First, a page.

As 1500 Become Ill, with over 200 Hospitalized, the CDC and Canadian Health Agencies Investigation of Salmonella Red Onion Outbreak Continues

    Salmonella Newport Outbreak, linked with contaminated red onions
    As 1500 Become Ill, with over 200 Hospitalized, the CDC and Canadian Health Agencies Investigation of Salmonella Red Onion Outbreak Continues

    The Victim Count Nears 1500, with over 200 Hospitalizations in the Red Onion Salmonella Outbreak – Heath Investigators in Two Countries Scramble to Get it Under Control

                The CDC has released new information on the Salmonella red onion outbreak, which has caused 1012 illnesses in the United States, with illnesses in 47 states and 136  infections requiring hospitalizations. In Canada, there have been 457 confirmed cases and 66 individuals requiring hospitalizations with illnesses in the following provinces: British Columbia (107), Alberta (257), Saskatchewan (33), Manitoba (25), Ontario (11), Quebec (23) and Prince Edward Island (1). There has also been one reported death, though officials have not confirmed if the Salmonella infection is the official cause of death, nor if it contributed to it. The CDC has been conducting an epidemiological traceback investigation to determine the cause and source of infection for the outbreak. This has included interviewing victims of the outbreak and analyzing samples taken from each victim.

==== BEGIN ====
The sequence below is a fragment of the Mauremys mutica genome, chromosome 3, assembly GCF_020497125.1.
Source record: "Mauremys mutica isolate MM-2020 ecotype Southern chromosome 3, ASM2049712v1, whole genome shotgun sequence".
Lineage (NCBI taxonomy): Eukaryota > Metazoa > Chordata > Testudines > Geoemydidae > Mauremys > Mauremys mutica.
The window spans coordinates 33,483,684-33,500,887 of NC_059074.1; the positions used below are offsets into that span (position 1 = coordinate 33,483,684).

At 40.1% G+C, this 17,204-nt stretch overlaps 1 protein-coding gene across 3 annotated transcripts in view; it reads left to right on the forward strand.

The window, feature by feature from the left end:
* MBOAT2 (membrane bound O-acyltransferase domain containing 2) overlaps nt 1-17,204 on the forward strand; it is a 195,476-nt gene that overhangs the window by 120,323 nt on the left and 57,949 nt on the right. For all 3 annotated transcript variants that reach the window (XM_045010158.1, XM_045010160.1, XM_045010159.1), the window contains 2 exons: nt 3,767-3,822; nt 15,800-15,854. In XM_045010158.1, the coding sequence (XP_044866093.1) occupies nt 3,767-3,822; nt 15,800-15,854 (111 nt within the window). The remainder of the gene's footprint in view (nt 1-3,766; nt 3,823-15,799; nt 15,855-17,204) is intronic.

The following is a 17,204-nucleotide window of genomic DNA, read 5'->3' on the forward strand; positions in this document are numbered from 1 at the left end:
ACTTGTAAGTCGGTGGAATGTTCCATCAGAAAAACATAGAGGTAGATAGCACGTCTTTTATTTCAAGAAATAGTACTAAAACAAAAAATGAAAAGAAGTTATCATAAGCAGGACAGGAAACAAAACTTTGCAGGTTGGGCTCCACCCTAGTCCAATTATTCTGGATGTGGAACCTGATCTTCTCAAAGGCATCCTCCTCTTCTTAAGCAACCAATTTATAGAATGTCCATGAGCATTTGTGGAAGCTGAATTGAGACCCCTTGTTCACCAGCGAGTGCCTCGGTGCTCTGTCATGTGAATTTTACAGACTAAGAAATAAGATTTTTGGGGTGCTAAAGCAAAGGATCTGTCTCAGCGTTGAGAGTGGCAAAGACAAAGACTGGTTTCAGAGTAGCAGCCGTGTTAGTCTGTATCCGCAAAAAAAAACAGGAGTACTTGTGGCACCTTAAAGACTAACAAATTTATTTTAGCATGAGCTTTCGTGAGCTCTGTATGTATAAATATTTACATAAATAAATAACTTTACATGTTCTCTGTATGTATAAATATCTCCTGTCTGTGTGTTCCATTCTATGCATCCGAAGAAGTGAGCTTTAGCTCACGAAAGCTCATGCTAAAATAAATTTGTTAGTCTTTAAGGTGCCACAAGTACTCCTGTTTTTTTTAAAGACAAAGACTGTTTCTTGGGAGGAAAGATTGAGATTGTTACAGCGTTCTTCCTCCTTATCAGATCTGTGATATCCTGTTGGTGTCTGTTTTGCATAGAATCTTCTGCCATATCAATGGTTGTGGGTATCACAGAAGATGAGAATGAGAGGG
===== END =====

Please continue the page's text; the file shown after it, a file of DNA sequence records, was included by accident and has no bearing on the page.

Whole genome sequencing (WGS) is the method by which investigators obtain a DNA “fingerprint” of an organism, including Salmonella bacteria. By utilizing WGS, the CDC was able to connect the Salmonella outbreak in Canada and in the United States to Thomson International, Inc., red onions. After testing bacteria samples from 732 outbreak victims, scientists found that the Salmonella infections caused by the red onions were also unlikely to be antibiotic resistant.

                Through traceback technology, the CDC determined that red onions are the most likely source of the outbreak, though it was necessary to recall all types of onions from Thomson International, Inc., due to concerns of cross contamination. While interviewing victims of the outbreak, 90% reported consuming onions a week before experiencing food poisoning symptoms, with 67% reporting eating red onions, 62% eating white onions, and 56% eating yellow onions, though most reported eating more than one type of onion. In 13 states, 34 illness clusters have been identified, meaning groups of infected people in different households that have reported eating onions from the same source, such as from the same restaurants or purchasing them from the same grocery store. Of these 34 illness clusters, 23 were investigated. All connected restaurants and grocery stores of the 23 illness clusters reported serving/ selling onions, and of the 23 illness clusters, seventeen (74%) served red onions, 13 (57%) served yellow onions, and 10 (43%) served white onions. Several of the onions served and purchased by the illness clusters were then traced back to producer Thomson International, Inc.

                Although the cause of contamination is still not fully known with investigations remaining ongoing, the CDC has been able to connect victims of the outbreak to Thomson International, Inc., red onions through their WGS and epidemiological traceback investigation.


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